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Royal commission urges mandatory staff minimums, better pay for aged care

The royal commission has urged the aged care sector to reform its approach to the workforce, with counsel assisting Peter Rozen telling those gathered that “the time for action … is now”.

At the third Adelaide hearing, Rozen handed the commission a submission made by the counsels assisting which said that the sector should be subject to mandatory minimum staffing requirements and to make sure there is an RN on duty for every shift, among other recommendations.

“The staff in our aged care homes … are not well paid. All too often, there are not enough of them to provide the care that they would like to; for example, to sit and have a chat over a cup of tea,” Rozen told the commissioners.

“Many work in stressful and sometimes unsafe workplaces, some are untrained, and others have inadequate training. As a community, we owe these workers a lot.”

The submission also states that RNs and NPs should make up a greater proportion of the workforce, that regulated care workers should be registered and show a minimum qualification level, and that all aged care workers should be better paid and trained.

Rozen stated that, ultimately, change in the sector will occur only if those in leadership positions change their approach to aged care.

“The organisations for which they work should be better managed and better governed. And finally, the Australian government should provide practical leadership in relation to all these things,” he said.

The submission has been welcomed by the Australian Nursing and Midwifery Federation (ANMF), which has for a long time called for minimum staffing levels and nurse to patient ratios.

ANMF federal secretary Annie Butler said: “On behalf of our members working in aged care, the ANMF welcomes Mr Rozen’s practical recommendations put forward to the royal commissioners.

“As we’ve heard from our members in aged care and in the harrowing evidence from residents and their families, workforce issues, particularly inadequate staffing levels, have been the cause for much of their pain and suffering.

“The ANMF supports Mr Rozen’s recommendations to mandate the minimum numbers of nurses and qualified care staff that would be rostered, ensuring better, safer, continuity of care for residents.

“Better wages, training and regulation would also improve the retention and recruitment of the beleaguered aged care workforce.”

Aged & Community Services Australia (ACSA) agrees that workforce levels need to be addressed and said that the sector will need additional resources to raise overall numbers.

“ACSA supports a star rating system in principle, provided it doesn’t create a two-tiered system,” said ACSA chief executive Pat Sparrow.

“The proposed system includes a range of staff and occupations and acknowledges that residents have different needs which require different levels of support and skill combinations, which will also better reflect and support the increasing acuity of residents.”

ACSA said that were the aged care sector to implement a star rating system, for residents to receive at least a four-star level of care would mean an increase of 37.2 per cent in total staffing.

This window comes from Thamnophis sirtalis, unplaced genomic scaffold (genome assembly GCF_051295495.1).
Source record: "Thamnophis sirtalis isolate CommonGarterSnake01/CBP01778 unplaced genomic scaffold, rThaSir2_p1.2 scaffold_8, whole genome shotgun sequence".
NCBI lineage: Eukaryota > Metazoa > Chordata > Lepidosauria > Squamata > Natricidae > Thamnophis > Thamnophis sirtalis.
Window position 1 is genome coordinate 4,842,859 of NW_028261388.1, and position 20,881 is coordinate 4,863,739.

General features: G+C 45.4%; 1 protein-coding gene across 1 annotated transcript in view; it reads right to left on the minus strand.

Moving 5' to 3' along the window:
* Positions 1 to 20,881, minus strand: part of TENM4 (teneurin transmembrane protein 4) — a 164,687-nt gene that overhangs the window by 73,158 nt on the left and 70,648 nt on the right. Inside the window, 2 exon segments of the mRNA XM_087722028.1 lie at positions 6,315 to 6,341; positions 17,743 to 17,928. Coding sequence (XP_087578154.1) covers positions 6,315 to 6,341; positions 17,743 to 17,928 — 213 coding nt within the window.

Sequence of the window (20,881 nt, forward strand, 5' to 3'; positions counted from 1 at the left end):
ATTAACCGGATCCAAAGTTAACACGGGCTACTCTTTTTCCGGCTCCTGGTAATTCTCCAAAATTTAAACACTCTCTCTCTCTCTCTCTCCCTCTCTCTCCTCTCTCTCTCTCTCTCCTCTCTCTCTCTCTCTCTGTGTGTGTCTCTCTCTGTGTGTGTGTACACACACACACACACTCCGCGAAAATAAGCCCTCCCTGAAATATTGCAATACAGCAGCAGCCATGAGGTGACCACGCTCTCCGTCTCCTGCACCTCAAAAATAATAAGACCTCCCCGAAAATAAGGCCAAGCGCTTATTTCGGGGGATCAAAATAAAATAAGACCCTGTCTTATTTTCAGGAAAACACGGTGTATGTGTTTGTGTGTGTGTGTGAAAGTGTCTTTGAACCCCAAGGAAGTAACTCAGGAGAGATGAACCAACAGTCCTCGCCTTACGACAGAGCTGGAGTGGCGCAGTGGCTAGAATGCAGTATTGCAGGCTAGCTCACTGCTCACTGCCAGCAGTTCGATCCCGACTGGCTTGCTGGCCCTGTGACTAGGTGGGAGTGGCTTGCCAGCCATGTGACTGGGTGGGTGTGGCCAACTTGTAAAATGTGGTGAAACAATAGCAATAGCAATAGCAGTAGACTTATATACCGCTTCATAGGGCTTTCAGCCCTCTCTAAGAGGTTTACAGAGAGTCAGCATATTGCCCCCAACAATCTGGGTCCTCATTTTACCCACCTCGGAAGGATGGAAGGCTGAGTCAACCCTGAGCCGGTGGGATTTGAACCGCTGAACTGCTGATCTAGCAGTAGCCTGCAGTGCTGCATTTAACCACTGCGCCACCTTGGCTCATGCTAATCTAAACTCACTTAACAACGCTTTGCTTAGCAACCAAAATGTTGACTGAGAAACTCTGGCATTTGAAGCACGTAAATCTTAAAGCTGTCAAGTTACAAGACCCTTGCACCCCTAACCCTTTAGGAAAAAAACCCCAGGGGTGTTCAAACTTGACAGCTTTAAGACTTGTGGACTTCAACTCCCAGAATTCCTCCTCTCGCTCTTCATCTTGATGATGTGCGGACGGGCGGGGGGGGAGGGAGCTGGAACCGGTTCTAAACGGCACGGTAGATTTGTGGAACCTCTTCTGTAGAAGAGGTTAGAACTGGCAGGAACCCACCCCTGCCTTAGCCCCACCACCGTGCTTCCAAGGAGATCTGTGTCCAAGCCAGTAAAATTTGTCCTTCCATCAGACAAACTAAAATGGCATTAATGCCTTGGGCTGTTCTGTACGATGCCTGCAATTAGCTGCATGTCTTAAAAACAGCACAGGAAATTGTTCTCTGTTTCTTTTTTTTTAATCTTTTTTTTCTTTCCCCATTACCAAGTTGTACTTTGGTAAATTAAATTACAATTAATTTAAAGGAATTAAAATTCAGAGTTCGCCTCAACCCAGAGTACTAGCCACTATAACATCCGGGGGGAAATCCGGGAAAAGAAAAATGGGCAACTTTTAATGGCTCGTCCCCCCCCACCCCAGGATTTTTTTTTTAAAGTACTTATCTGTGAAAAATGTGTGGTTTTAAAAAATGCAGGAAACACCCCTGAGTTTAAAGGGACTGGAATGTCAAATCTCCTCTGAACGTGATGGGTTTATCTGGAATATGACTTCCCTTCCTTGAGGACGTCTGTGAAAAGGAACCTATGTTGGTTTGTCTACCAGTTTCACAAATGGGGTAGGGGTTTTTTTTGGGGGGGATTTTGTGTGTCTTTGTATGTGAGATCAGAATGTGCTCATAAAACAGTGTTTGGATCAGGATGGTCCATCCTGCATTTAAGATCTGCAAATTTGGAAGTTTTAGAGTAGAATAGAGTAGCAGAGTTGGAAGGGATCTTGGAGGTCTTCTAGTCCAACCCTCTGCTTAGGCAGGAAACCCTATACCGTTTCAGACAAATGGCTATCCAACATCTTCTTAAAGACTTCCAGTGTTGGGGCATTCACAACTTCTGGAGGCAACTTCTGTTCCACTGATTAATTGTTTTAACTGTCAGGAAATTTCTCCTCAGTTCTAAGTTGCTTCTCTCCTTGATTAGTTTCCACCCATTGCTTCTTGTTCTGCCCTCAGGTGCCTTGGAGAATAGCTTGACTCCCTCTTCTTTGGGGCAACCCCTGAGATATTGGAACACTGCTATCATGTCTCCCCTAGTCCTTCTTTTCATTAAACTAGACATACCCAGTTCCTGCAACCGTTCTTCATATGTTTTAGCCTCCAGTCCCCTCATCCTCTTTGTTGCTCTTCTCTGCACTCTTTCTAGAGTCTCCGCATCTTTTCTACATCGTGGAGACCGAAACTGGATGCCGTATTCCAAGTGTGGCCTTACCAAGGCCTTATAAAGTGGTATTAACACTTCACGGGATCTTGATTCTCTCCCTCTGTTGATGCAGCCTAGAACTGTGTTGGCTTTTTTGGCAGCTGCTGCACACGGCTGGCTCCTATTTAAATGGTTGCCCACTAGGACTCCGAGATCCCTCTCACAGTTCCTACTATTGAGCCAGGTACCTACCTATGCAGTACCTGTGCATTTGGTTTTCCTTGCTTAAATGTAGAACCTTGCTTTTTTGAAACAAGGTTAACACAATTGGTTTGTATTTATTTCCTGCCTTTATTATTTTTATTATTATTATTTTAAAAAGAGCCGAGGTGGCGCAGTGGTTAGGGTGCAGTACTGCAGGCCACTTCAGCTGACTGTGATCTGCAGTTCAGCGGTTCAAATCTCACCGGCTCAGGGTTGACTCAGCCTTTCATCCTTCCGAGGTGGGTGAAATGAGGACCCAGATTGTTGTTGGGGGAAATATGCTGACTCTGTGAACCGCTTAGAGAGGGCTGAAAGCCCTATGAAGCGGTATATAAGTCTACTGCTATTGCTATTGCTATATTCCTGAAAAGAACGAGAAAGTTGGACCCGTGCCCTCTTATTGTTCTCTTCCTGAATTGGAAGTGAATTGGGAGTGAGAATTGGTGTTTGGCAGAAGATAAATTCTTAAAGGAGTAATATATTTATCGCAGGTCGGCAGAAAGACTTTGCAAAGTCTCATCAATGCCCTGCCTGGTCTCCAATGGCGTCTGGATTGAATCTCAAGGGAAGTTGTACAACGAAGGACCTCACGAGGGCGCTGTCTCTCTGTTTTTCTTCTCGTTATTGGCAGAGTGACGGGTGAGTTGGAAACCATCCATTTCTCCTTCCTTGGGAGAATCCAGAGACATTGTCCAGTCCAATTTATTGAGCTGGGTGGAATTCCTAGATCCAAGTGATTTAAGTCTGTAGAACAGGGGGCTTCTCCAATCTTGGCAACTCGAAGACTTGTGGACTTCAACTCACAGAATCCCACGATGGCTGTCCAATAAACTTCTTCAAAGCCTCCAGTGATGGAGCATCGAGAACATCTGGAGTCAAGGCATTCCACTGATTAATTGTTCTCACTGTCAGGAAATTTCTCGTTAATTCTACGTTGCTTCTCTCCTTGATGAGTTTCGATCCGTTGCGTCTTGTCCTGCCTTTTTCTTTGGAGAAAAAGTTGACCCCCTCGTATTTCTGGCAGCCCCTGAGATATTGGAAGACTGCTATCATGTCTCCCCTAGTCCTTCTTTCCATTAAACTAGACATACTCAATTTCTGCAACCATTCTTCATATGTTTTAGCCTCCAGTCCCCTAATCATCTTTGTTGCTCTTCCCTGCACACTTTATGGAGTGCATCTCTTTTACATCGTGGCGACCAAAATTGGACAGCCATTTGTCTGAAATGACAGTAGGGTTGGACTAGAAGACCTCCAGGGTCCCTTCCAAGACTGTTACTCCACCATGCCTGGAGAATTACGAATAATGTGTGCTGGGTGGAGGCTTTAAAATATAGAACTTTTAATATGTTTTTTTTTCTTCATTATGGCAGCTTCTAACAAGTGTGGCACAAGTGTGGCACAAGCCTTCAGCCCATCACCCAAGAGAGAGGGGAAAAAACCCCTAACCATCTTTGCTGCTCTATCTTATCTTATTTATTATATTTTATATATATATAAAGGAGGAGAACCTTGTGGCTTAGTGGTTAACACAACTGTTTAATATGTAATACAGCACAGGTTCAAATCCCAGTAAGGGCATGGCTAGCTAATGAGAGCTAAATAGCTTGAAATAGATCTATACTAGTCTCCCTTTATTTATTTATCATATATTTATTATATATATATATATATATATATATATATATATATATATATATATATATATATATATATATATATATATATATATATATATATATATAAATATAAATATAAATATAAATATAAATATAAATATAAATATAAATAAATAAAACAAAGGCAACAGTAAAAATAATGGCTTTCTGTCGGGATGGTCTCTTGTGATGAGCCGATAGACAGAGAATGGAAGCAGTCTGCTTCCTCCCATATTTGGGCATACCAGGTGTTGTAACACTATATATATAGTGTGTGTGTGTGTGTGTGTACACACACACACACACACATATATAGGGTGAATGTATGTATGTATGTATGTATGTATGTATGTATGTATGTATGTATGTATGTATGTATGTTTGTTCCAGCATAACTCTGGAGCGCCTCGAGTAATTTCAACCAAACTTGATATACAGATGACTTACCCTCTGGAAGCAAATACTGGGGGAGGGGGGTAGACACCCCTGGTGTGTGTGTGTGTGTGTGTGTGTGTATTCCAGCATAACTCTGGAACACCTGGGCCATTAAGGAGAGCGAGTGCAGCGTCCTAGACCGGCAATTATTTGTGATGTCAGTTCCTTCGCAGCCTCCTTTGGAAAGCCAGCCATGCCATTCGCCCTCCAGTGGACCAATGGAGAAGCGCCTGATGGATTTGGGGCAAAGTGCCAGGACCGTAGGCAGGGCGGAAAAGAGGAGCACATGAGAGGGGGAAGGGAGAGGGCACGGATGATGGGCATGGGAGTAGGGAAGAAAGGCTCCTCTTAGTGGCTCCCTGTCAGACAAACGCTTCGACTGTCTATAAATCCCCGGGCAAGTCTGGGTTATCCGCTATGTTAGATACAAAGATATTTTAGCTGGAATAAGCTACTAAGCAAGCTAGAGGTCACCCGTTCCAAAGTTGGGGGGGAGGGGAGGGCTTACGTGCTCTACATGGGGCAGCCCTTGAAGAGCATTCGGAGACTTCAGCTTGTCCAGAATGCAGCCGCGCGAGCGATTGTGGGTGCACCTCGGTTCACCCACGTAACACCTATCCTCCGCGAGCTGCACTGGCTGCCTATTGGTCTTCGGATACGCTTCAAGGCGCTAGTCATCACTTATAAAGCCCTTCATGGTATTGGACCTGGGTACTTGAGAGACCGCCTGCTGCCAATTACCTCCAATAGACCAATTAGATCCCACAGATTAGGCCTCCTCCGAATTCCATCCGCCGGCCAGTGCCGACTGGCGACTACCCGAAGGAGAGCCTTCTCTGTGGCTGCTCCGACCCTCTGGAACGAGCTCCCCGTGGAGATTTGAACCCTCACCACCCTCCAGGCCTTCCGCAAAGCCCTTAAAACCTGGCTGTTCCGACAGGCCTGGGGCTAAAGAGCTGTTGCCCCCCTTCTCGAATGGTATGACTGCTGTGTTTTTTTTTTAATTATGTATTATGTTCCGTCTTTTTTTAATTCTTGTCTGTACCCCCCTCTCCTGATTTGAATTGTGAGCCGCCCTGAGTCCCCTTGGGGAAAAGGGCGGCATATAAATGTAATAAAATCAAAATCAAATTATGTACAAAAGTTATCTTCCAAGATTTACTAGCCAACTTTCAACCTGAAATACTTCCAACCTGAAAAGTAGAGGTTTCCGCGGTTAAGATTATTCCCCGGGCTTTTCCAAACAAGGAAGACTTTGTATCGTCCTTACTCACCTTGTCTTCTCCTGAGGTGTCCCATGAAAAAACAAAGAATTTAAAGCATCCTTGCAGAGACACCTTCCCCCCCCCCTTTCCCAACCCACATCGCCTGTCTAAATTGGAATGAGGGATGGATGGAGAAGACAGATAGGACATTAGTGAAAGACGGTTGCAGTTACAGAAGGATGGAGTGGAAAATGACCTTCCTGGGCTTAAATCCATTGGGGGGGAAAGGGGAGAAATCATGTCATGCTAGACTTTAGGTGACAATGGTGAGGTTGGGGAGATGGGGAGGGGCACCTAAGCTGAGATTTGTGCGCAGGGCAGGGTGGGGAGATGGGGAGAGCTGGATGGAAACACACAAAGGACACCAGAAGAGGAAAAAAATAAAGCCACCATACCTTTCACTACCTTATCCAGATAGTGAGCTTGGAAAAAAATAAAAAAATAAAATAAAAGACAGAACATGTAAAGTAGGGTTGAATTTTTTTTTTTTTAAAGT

“ACSA strongly supports comments that additional resourcing is required to achieve this increase in staffing,” Sparrow said.

“What we know now is that aged care simply isn’t funded to provide the level of care people expect and deserve. A new direction like this could be exactly what we need to force a rethink and set up Australia for our ageing population and the decades to come.”

Leading Aged Services Australia (LASA) agreed that raising staff levels is not possible in the current system, but disagreed with the recommendation to implement mandated minimum staffing requirements, suggesting this may hinder innovation in the sector.

“We agree with counsel assisting’s observation that realising more staff in aged care is not possible under the current funding system,” said LASA chief executive Sean Rooney.

“The problem is that the average aged care operator struggles to cover their current costs at existing funding levels. We have long advocated for funding for good quality care be linked to the cost of delivering good quality care, including a reasonable financial margin, to maintain viability.

“Achieving the best quality care is paramount, and we note that more staff can only be implemented with adequate funding.

“At the same time, we proposed in our submission to the royal commission that staffing numbers be aligned to ‘if not, why not’ benchmarks that are a better alternative to a mandated minimum staff to resident ratio.  We believe this approach warrants further attention.

“LASA supports increases in overall staffing levels in aged care facilities, and our sector tells us they want more staff who are well-skilled and well-paid,” Rooney said.

“But we need more funding to achieve this goal.”

In his concluding remarks, Rozen told the commission that poor conditions of employment, low staffing levels and poor training is why the sector is struggling with staff retention and attracting future workers.

“Most workers are on minimum award rates,” he said.

He quoted evidence given previously by the ANMF’s Paul Gilbert, who said that when it comes to staff numbers, it’s time “to stop kicking the can down the road”.

“Commissioners, counsels assisting agree with that observation,” Rozen said.

“We submit that if the goal of this royal commission is to make recommendations to achieve high quality, safe and person-centred aged care services, as it must be under the terms of reference, then the time for real action – on staffing numbers and mix, skill levels, remuneration, conditions of work and registration of the unregulated portion of the aged care workforce – is now.”

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